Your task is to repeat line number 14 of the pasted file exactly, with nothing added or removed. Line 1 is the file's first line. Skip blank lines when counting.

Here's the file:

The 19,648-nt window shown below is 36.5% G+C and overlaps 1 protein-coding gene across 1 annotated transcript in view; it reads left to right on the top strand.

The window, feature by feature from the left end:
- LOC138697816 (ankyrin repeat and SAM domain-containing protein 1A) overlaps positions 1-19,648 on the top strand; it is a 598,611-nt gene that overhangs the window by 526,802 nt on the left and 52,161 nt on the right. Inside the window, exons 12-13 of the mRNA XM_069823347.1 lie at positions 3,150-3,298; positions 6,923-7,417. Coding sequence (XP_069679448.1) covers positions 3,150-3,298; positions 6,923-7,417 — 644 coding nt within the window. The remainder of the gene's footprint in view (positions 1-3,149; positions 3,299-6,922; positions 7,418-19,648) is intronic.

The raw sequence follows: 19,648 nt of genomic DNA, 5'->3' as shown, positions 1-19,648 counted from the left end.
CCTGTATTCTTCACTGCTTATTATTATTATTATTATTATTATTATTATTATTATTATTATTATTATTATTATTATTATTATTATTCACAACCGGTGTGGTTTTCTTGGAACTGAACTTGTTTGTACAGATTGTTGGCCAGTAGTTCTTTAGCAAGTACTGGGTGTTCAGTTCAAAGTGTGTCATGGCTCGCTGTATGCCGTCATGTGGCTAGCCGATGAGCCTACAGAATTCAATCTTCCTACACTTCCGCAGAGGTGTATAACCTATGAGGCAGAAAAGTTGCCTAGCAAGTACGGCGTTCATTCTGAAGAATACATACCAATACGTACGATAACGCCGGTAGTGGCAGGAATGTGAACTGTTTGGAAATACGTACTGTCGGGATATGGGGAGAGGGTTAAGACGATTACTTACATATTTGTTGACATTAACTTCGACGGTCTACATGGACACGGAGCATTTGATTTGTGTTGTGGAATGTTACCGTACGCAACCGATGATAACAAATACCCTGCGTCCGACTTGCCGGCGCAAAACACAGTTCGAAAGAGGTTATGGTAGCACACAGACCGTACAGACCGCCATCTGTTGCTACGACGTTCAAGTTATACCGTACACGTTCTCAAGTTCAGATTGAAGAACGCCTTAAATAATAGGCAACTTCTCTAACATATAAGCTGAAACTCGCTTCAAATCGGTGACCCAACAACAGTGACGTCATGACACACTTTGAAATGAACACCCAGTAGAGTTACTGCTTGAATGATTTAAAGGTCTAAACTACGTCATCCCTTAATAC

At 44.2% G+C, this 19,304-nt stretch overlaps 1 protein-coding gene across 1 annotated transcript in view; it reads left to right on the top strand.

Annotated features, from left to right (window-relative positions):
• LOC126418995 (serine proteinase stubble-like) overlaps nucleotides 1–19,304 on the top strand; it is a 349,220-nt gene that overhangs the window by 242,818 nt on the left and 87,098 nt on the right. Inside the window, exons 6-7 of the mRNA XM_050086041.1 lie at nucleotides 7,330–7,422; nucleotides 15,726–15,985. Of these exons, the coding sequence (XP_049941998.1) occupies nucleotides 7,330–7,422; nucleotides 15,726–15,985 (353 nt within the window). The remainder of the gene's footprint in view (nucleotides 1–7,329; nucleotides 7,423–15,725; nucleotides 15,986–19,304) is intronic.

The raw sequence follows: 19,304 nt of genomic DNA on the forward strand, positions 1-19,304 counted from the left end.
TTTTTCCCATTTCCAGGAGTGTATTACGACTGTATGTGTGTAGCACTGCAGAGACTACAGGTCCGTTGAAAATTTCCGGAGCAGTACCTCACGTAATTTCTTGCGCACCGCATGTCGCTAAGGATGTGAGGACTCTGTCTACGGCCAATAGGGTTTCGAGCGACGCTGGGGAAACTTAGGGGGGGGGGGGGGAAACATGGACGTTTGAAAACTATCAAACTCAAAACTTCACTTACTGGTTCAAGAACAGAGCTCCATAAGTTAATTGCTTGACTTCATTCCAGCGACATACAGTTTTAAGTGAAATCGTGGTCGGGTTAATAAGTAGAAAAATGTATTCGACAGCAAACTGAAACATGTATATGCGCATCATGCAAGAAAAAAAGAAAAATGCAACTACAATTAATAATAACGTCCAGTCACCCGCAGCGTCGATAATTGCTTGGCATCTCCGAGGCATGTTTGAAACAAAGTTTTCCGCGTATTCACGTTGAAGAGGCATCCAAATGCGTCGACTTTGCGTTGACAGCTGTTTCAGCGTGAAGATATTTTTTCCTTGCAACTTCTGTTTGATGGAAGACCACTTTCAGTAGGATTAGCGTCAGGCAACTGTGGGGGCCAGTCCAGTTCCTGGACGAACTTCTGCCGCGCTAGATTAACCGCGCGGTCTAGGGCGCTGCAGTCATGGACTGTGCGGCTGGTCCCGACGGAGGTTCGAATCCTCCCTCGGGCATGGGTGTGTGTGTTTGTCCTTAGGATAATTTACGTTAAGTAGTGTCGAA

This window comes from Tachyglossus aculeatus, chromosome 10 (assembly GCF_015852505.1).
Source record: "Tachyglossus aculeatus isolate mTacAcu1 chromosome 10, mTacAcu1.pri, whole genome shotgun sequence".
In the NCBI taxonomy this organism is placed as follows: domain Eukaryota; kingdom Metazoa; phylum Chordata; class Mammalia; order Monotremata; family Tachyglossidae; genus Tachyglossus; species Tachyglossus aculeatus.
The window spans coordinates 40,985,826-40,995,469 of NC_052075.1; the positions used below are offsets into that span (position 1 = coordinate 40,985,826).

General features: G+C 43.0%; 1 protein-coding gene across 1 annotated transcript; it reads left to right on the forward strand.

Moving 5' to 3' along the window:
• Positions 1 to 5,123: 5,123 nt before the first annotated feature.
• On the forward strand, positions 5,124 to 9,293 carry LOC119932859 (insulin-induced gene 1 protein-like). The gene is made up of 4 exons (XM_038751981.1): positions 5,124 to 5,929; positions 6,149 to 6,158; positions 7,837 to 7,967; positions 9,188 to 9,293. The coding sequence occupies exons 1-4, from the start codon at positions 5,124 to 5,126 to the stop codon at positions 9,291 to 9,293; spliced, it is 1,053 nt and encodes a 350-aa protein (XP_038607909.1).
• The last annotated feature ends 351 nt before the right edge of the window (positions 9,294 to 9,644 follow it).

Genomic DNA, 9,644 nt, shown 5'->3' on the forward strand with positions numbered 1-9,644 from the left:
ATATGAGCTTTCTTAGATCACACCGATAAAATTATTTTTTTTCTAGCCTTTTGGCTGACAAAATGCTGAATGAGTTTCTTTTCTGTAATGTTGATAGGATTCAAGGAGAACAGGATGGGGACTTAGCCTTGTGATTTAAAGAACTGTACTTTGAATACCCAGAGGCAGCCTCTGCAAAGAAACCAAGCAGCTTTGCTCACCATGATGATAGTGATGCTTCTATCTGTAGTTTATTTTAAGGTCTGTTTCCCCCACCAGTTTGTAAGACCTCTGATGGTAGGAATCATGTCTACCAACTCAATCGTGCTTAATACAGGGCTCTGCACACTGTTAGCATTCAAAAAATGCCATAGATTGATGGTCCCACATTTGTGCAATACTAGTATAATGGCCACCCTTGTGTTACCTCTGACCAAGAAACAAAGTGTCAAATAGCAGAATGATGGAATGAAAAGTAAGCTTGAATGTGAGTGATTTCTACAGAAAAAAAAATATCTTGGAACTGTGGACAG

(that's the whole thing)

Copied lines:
The window spans coordinates 40,985,826-40,995,469 of NC_052075.1; the positions used below are offsets into that span (position 1 = coordinate 40,985,826).